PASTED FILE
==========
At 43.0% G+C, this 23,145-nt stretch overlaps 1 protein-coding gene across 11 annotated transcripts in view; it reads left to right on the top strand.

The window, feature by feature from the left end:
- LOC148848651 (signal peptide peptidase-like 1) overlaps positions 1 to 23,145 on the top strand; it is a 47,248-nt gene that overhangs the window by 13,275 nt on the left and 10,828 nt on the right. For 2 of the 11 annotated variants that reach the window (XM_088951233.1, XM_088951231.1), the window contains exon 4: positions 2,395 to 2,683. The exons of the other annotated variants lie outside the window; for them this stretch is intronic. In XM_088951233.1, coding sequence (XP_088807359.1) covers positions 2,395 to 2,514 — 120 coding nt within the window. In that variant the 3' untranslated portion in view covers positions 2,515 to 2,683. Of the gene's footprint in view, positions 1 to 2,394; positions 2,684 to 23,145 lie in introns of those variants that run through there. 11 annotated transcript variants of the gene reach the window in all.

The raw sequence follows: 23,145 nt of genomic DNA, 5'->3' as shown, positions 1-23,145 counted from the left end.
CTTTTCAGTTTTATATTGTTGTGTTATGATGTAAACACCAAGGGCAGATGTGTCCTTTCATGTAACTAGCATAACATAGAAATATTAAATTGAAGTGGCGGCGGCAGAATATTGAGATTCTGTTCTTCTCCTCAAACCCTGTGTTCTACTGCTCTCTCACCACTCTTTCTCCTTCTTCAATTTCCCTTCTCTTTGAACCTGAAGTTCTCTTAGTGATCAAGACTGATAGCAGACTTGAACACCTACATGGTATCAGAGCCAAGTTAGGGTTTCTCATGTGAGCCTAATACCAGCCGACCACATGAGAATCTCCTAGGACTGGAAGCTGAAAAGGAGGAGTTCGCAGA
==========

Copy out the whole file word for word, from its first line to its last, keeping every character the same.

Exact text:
At 43.0% G+C, this 23,145-nt stretch overlaps 1 protein-coding gene across 11 annotated transcripts in view; it reads left to right on the top strand.

The window, feature by feature from the left end:
- LOC148848651 (signal peptide peptidase-like 1) overlaps positions 1 to 23,145 on the top strand; it is a 47,248-nt gene that overhangs the window by 13,275 nt on the left and 10,828 nt on the right. For 2 of the 11 annotated variants that reach the window (XM_088951233.1, XM_088951231.1), the window contains exon 4: positions 2,395 to 2,683. The exons of the other annotated variants lie outside the window; for them this stretch is intronic. In XM_088951233.1, coding sequence (XP_088807359.1) covers positions 2,395 to 2,514 — 120 coding nt within the window. In that variant the 3' untranslated portion in view covers positions 2,515 to 2,683. Of the gene's footprint in view, positions 1 to 2,394; positions 2,684 to 23,145 lie in introns of those variants that run through there. 11 annotated transcript variants of the gene reach the window in all.

The raw sequence follows: 23,145 nt of genomic DNA, 5'->3' as shown, positions 1-23,145 counted from the left end.
CTTTTCAGTTTTATATTGTTGTGTTATGATGTAAACACCAAGGGCAGATGTGTCCTTTCATGTAACTAGCATAACATAGAAATATTAAATTGAAGTGGCGGCGGCAGAATATTGAGATTCTGTTCTTCTCCTCAAACCCTGTGTTCTACTGCTCTCTCACCACTCTTTCTCCTTCTTCAATTTCCCTTCTCTTTGAACCTGAAGTTCTCTTAGTGATCAAGACTGATAGCAGACTTGAACACCTACATGGTATCAGAGCCAAGTTAGGGTTTCTCATGTGAGCCTAATACCAGCCGACCACATGAGAATCTCCTAGGACTGGAAGCTGAAAAGGAGGAGTTCGCAGA